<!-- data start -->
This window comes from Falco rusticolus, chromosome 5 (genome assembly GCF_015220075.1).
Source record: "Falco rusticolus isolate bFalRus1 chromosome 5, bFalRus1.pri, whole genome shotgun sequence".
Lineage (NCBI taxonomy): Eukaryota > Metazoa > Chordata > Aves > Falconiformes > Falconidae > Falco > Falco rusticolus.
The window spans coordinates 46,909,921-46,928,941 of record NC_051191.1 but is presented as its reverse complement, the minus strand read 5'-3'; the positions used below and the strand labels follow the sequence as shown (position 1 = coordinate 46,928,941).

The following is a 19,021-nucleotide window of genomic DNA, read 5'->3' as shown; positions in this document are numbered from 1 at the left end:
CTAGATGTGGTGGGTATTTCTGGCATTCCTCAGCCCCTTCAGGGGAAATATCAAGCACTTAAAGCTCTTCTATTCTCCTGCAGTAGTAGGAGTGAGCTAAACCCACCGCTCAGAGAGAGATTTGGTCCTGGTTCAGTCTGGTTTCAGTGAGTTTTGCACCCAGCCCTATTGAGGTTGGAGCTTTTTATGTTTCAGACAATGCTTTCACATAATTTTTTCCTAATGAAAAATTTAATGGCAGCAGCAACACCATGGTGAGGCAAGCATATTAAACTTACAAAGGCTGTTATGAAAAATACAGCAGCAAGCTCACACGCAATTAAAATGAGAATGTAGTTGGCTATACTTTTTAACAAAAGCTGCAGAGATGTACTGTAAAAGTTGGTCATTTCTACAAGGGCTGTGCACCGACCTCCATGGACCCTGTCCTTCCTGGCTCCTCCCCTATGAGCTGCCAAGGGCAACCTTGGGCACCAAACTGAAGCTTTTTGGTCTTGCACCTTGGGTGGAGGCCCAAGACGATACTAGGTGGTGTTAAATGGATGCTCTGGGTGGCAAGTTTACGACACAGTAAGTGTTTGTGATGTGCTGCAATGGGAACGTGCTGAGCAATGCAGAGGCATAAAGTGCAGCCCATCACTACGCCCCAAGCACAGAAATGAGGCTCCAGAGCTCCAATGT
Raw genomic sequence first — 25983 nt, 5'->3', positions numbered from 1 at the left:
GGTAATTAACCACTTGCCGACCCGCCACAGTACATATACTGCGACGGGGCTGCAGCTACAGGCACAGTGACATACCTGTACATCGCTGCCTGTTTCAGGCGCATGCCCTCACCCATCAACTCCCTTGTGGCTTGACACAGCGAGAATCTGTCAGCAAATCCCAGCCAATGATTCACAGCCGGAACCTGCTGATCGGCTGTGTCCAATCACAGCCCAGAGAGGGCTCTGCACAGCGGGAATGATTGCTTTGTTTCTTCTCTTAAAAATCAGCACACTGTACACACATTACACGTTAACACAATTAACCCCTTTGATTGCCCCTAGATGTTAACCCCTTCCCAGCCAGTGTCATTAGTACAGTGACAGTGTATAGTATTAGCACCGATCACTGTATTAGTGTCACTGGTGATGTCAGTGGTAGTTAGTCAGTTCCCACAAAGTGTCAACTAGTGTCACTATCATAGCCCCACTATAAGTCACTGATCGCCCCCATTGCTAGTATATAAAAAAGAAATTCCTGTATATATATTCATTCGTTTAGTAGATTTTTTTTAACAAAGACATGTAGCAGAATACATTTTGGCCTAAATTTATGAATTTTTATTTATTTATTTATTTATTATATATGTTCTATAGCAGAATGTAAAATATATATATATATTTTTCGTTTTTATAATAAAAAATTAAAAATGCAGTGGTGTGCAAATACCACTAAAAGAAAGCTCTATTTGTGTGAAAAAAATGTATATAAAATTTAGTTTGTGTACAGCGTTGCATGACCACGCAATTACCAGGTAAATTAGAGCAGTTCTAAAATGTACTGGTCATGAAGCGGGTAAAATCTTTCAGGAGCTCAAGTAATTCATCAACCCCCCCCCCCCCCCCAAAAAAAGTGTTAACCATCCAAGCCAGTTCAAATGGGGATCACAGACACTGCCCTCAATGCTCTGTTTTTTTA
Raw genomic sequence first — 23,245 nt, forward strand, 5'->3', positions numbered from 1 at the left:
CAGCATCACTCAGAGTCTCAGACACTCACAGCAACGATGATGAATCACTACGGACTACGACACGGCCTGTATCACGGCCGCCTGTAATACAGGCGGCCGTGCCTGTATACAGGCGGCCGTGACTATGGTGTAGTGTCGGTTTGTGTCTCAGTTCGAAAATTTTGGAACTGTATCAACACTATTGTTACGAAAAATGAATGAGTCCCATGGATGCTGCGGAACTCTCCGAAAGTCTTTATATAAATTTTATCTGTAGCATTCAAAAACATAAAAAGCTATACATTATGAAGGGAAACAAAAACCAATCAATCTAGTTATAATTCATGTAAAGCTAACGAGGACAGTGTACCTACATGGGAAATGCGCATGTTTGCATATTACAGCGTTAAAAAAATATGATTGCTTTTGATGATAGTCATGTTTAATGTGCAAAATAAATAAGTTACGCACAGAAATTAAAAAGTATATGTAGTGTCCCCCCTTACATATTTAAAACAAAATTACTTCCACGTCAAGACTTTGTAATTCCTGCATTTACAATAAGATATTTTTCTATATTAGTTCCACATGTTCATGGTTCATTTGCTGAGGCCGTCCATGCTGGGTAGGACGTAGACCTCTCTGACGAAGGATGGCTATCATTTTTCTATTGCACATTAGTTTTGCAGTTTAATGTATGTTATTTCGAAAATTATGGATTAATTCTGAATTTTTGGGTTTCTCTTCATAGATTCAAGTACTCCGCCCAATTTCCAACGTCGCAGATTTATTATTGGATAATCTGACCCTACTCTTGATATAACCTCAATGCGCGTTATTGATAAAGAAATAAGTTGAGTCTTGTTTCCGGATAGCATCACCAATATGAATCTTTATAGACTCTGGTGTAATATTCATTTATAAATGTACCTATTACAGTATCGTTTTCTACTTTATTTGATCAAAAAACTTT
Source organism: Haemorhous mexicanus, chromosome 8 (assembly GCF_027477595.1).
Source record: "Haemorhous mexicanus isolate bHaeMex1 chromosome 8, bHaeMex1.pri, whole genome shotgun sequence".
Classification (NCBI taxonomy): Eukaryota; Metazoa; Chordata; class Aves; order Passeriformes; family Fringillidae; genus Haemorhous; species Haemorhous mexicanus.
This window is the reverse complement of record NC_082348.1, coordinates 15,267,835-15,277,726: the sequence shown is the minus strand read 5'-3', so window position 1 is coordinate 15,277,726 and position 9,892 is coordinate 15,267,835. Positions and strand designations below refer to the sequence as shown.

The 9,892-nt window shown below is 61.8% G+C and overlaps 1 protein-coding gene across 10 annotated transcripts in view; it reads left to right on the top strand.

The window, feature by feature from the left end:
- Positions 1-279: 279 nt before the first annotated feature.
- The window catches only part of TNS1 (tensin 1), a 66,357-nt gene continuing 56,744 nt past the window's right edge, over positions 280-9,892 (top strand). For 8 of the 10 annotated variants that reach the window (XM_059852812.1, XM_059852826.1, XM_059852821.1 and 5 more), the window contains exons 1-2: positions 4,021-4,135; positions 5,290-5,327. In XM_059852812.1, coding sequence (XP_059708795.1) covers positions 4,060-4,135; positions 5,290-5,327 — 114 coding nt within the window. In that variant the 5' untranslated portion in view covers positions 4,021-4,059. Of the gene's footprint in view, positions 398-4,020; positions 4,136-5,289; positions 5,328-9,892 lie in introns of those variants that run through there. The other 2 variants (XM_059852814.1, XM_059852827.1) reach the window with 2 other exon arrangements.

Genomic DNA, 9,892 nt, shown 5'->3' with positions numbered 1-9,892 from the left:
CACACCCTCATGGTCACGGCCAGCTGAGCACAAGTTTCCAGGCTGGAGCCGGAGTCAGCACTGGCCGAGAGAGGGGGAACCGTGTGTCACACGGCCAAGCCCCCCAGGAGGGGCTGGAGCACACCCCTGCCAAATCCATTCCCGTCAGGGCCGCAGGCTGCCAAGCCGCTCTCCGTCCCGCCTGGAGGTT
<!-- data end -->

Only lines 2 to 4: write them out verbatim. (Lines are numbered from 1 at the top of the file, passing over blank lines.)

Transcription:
Source record: "Falco rusticolus isolate bFalRus1 chromosome 5, bFalRus1.pri, whole genome shotgun sequence".
Lineage (NCBI taxonomy): Eukaryota > Metazoa > Chordata > Aves > Falconiformes > Falconidae > Falco > Falco rusticolus.
The window spans coordinates 46,909,921-46,928,941 of record NC_051191.1 but is presented as its reverse complement, the minus strand read 5'-3'; the positions used below and the strand labels follow the sequence as shown (position 1 = coordinate 46,928,941).